Welcome to our continuing series of collections blogs as Prop Store’s team digs into the archives and unearths some amazing items. We talk about the film, explore the history of the prop or costume and explain why we love it so much. This time? One of those movie props you really, really wish was a real item…
Back To The Future Part II (1989)
If there was ever a movie prop on screen that we all would have loved to have actually existed, it was probably the Hoverboard from Back To The Future Part II. Cruelly teased as a real product by director Robert Zemeckis around the time the film was released, the Mattel Hoverboard was “invented” somewhere between 1985 and 2015 and used by Michael J. Fox as Marty McFly to escape Griff Tannen (Thomas F. Wilson) and his gang of thugs, and later in the movie to retrieve the Sports Almanac that has played havoc with the timeline. The Hoverboard also appeared in the climactic scenes of the final chapter in the exciting train sequence.
This board is complete, it has the rare footpad (these were often recycled onto replacement boards as they became damaged during filming) and also the luminous green Velcro tape which is seen on the top side of all the on screen boards except one. The magnetic plates on the base are plastic and painted silver. The Mattel toy logo is part of a photo-real graphic applied to the deck, but though early versions of the board used a 3D lenticular graphic, this proved not to be cost effective and was replaced with the photo version. This is a close up prop made from wood, one of perhaps half a dozen handmade for filming. Lightweight Styrofoam boards were also used (these were mainly used for the SFX crane shots were the actors’ boots could be screwed on for a more realistic illusion of flying).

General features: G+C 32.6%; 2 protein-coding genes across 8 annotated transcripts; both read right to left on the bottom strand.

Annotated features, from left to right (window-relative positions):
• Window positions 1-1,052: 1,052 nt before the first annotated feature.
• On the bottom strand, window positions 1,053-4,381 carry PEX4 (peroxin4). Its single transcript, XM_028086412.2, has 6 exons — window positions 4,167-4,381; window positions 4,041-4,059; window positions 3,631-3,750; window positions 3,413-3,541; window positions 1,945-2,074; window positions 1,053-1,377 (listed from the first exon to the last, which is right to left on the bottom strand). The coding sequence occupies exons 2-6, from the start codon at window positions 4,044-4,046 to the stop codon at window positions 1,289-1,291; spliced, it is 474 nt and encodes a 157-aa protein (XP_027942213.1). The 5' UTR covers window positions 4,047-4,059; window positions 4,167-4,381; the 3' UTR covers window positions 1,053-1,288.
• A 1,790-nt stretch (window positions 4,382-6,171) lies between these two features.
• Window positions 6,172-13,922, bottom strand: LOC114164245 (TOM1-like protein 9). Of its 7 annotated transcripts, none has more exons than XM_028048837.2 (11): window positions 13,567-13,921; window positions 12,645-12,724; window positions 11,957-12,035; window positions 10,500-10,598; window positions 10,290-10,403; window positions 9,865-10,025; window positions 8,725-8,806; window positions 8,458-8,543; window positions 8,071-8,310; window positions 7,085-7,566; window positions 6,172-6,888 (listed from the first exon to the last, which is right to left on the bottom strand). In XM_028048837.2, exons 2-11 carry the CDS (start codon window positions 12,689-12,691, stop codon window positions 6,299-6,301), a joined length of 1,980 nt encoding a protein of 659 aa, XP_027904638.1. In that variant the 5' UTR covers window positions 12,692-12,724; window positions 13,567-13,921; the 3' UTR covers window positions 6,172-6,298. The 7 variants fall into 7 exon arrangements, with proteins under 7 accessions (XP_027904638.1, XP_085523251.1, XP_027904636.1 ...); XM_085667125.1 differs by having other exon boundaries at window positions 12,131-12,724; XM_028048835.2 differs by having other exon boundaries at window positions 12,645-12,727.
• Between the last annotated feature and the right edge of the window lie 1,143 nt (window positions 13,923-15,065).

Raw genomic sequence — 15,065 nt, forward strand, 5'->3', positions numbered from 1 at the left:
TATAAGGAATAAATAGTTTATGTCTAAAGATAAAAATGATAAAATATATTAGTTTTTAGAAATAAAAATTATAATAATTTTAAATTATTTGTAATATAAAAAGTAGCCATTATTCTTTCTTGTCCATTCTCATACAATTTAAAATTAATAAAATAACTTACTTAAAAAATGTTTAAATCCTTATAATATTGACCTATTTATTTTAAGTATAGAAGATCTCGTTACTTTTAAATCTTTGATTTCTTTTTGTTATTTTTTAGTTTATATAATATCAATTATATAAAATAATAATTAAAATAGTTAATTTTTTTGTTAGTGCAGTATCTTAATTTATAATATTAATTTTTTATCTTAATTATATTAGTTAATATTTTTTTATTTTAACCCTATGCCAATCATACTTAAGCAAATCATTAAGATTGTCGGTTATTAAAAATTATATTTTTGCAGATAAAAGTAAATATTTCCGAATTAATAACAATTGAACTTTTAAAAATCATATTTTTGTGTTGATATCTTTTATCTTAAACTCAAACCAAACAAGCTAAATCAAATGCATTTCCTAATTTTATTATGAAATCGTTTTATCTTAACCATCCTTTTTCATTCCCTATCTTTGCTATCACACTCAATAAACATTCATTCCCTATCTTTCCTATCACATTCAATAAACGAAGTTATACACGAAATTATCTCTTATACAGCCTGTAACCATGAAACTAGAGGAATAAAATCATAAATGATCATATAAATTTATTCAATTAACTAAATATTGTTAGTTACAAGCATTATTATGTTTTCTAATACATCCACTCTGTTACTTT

This Hoverboard is also the only known board that not only has the handle bar hole in it but also the hardware inside to easily allow those bars to be removed and replaced. When Marty first borrows the board from a passing child he pulls out the handle bars – which were apparently standard equipment, at least for younger kids – so that he can have a device more like his familiar 1985 skateboard. An instantly recognizable prop from one of the most enduring movie trilogies of all time. If only it was real… And no, we don’t count those silly wheeled toys that people wobble about on these days, either.
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